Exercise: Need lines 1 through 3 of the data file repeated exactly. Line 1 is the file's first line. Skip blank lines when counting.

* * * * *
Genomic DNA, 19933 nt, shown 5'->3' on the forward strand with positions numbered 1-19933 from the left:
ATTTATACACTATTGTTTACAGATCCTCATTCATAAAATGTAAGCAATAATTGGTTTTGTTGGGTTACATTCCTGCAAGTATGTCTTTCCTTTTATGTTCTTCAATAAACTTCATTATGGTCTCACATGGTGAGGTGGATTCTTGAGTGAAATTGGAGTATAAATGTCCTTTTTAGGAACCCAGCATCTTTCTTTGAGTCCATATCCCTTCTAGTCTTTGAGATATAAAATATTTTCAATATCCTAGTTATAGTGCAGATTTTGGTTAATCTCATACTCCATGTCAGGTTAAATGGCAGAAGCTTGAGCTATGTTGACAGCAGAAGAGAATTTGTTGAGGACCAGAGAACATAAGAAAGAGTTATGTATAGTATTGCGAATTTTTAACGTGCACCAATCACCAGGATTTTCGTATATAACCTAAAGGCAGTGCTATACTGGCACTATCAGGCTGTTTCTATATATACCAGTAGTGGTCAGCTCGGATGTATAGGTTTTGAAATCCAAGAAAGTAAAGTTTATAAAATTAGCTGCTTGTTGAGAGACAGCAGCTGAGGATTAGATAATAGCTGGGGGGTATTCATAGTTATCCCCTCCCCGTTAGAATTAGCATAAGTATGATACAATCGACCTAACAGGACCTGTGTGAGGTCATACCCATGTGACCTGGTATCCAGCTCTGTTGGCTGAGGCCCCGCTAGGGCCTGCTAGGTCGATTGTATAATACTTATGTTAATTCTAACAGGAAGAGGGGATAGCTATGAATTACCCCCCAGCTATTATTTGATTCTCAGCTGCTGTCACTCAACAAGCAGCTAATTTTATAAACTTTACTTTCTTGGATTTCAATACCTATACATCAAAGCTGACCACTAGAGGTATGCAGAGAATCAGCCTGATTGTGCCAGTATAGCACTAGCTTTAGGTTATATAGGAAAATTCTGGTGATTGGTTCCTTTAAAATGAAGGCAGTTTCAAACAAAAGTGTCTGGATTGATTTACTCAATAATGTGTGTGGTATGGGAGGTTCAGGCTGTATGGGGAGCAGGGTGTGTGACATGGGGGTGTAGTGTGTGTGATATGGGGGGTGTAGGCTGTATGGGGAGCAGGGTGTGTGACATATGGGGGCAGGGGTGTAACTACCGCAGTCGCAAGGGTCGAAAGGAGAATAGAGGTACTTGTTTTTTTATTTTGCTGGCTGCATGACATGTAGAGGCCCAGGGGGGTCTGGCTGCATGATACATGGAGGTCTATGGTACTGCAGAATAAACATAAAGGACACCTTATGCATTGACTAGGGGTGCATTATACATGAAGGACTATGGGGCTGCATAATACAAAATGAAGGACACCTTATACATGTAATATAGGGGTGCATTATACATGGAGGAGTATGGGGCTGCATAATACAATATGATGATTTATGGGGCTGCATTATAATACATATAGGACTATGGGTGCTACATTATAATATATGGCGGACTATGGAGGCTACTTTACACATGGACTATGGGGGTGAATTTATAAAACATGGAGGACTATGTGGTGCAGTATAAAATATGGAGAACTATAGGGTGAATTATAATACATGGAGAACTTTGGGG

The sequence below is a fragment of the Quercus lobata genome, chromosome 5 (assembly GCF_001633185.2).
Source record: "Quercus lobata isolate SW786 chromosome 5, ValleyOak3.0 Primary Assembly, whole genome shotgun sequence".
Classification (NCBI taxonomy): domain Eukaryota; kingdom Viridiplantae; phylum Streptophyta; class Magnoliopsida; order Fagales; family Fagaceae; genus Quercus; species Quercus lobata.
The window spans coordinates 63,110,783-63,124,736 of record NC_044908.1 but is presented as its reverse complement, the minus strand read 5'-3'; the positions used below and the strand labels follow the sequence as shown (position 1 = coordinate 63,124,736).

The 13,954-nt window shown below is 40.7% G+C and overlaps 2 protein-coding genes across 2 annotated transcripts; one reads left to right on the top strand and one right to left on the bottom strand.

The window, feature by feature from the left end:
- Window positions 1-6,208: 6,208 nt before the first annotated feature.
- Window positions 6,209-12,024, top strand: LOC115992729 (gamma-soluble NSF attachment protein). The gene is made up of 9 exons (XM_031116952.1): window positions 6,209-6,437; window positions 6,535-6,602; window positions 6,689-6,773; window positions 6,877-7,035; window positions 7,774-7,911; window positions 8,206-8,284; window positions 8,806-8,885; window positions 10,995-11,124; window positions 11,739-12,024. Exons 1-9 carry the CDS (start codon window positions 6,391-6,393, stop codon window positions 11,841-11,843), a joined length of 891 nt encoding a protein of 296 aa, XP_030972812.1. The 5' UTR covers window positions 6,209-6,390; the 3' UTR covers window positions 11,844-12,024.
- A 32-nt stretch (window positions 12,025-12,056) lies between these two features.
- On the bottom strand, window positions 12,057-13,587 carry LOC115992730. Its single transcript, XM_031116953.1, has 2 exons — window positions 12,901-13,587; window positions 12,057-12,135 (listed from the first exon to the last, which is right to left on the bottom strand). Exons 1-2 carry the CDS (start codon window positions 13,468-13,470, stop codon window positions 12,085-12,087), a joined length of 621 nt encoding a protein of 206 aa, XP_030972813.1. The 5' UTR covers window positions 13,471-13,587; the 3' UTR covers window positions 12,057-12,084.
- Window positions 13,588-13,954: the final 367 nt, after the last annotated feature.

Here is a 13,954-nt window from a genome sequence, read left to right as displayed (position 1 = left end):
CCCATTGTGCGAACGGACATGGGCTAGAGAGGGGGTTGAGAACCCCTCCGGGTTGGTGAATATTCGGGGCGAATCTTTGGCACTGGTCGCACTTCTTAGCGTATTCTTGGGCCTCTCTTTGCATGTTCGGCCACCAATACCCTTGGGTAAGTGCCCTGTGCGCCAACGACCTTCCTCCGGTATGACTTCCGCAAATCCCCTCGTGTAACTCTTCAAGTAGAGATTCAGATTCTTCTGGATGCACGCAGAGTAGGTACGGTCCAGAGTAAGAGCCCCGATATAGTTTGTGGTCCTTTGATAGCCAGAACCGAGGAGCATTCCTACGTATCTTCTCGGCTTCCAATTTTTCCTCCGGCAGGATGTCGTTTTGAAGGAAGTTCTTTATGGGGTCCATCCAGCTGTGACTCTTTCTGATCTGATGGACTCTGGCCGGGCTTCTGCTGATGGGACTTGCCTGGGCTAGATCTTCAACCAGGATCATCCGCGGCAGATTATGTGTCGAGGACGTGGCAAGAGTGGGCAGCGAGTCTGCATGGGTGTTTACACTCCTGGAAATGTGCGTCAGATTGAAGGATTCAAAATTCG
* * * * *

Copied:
Genomic DNA, 19933 nt, shown 5'->3' on the forward strand with positions numbered 1-19933 from the left:
ATTTATACACTATTGTTTACAGATCCTCATTCATAAAATGTAAGCAATAATTGGTTTTGTTGGGTTACATTCCTGCAAGTATGTCTTTCCTTTTATGTTCTTCAATAAACTTCATTATGGTCTCACATGGTGAGGTGGATTCTTGAGTGAAATTGGAGTATAAATGTCCTTTTTAGGAACCCAGCATCTTTCTTTGAGTCCATATCCCTTCTAGTCTTTGAGATATAAAATATTTTCAATATCCTAGTTATAGTGCAGATTTTGGTTAATCTCATACTCCATGTCAGGTTAAATGGCAGAAGCTTGAGCTATGTTGACAGCAGAAGAGAATTTGTTGAGGACCAGAGAACATAAGAAAGAGTTATGTATAGTATTGCGAATTTTTAACGTGCACCAATCACCAGGATTTTCGTATATAACCTAAAGGCAGTGCTATACTGGCACTATCAGGCTGTTTCTATATATACCAGTAGTGGTCAGCTCGGATGTATAGGTTTTGAAATCCAAGAAAGTAAAGTTTATAAAATTAGCTGCTTGTTGAGAGACAGCAGCTGAGGATTAGATAATAGCTGGGGGGTATTCATAGTTATCCCCTCCCCGTTAGAATTAGCATAAGTATGATACAATCGACCTAACAGGACCTGTGTGAGGTCATACCCATGTGACCTGGTATCCAGCTCTGTTGGCTGAGGCCCCGCTAGGGCCTGCTAGGTCGATTGTATAATACTTATGTTAATTCTAACAGGAAGAGGGGATAGCTATGAATTACCCCCCAGCTATTATTTGATTCTCAGCTGCTGTCACTCAACAAGCAGCTAATTTTATAAACTTTACTTTCTTGGATTTCAATACCTATACATCAAAGCTGACCACTAGAGGTATGCAGAGAATCAGCCTGATTGTGCCAGTATAGCACTAGCTTTAGGTTATATAGGAAAATTCTGGTGATTGGTTCCTTTAAAATGAAGGCAGTTTCAAACAAAAGTGTCTGGATTGATTTACTCAATAATGTGTGTGGTATGGGAGGTTCAGGCTGTATGGGGAGCAGGGTGTGTGACATGGGGGTGTAGTGTGTGTGATATGGGGGGTGTAGGCTGTATGGGGAGCAGGGTGTGTGACATATGGGGGCAGGGGTGTAACTACCGCAGTCGCAAGGGTCGAAAGGAGAATAGAGGTACTTGTTTTTTTATTTTGCTGGCTGCATGACATGTAGAGGCCCAGGGGGGTCTGGCTGCATGATACATGGAGGTCTATGGTACTGCAGAATAAACATAAAGGACACCTTATGCATTGACTAGGGGTGCATTATACATGAAGGACTATGGGGCTGCATAATACAAAATGAAGGACACCTTATACATGTAATATAGGGGTGCATTATACATGGAGGAGTATGGGGCTGCATAATACAATATGATGATTTATGGGGCTGCATTATAATACATATAGGACTATGGGTGCTACATTATAATATATGGCGGACTATGGAGGCTACTTTACACATGGACTATGGGGGTGAATTTATAAAACATGGAGGACTATGTGGTGCAGTATAAAATATGGAGAACTATAGGGTGAATTATAATACATGGAGAACTTTGGGG

The sequence below is a fragment of the Quercus lobata genome, chromosome 5 (assembly GCF_001633185.2).